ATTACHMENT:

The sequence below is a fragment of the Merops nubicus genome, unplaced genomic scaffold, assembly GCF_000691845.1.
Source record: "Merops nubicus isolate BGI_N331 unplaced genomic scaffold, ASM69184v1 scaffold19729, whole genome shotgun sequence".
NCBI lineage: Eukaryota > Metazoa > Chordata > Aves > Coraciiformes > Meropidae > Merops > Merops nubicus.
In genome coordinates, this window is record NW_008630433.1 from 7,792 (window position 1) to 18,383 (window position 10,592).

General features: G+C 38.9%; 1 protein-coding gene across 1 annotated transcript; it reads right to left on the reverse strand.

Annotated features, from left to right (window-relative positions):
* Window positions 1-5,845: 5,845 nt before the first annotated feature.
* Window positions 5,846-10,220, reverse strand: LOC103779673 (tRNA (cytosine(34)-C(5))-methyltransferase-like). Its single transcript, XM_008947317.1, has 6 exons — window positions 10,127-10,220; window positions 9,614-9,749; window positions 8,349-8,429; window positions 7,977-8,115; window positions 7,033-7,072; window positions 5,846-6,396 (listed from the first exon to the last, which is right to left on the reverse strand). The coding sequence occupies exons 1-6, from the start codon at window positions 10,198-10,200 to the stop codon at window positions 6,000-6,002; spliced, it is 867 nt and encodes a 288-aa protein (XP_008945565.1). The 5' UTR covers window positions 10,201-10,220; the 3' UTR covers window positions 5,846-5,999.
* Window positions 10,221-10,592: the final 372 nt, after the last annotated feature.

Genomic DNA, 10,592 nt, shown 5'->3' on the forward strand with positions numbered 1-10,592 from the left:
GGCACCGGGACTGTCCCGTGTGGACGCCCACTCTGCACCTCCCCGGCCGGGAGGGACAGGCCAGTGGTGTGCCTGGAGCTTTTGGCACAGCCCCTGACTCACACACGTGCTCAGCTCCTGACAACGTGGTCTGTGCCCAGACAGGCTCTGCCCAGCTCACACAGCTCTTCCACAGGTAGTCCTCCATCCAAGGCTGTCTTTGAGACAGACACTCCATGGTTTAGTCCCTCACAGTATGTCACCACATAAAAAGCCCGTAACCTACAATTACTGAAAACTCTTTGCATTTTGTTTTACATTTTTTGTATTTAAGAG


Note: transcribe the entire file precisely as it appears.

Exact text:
The sequence below is a fragment of the Merops nubicus genome, unplaced genomic scaffold, assembly GCF_000691845.1.
Source record: "Merops nubicus isolate BGI_N331 unplaced genomic scaffold, ASM69184v1 scaffold19729, whole genome shotgun sequence".
NCBI lineage: Eukaryota > Metazoa > Chordata > Aves > Coraciiformes > Meropidae > Merops > Merops nubicus.
In genome coordinates, this window is record NW_008630433.1 from 7,792 (window position 1) to 18,383 (window position 10,592).

General features: G+C 38.9%; 1 protein-coding gene across 1 annotated transcript; it reads right to left on the reverse strand.

Annotated features, from left to right (window-relative positions):
* Window positions 1-5,845: 5,845 nt before the first annotated feature.
* Window positions 5,846-10,220, reverse strand: LOC103779673 (tRNA (cytosine(34)-C(5))-methyltransferase-like). Its single transcript, XM_008947317.1, has 6 exons — window positions 10,127-10,220; window positions 9,614-9,749; window positions 8,349-8,429; window positions 7,977-8,115; window positions 7,033-7,072; window positions 5,846-6,396 (listed from the first exon to the last, which is right to left on the reverse strand). The coding sequence occupies exons 1-6, from the start codon at window positions 10,198-10,200 to the stop codon at window positions 6,000-6,002; spliced, it is 867 nt and encodes a 288-aa protein (XP_008945565.1). The 5' UTR covers window positions 10,201-10,220; the 3' UTR covers window positions 5,846-5,999.
* Window positions 10,221-10,592: the final 372 nt, after the last annotated feature.

Genomic DNA, 10,592 nt, shown 5'->3' on the forward strand with positions numbered 1-10,592 from the left:
GGCACCGGGACTGTCCCGTGTGGACGCCCACTCTGCACCTCCCCGGCCGGGAGGGACAGGCCAGTGGTGTGCCTGGAGCTTTTGGCACAGCCCCTGACTCACACACGTGCTCAGCTCCTGACAACGTGGTCTGTGCCCAGACAGGCTCTGCCCAGCTCACACAGCTCTTCCACAGGTAGTCCTCCATCCAAGGCTGTCTTTGAGACAGACACTCCATGGTTTAGTCCCTCACAGTATGTCACCACATAAAAAGCCCGTAACCTACAATTACTGAAAACTCTTTGCATTTTGTTTTACATTTTTTGTATTTAAGAG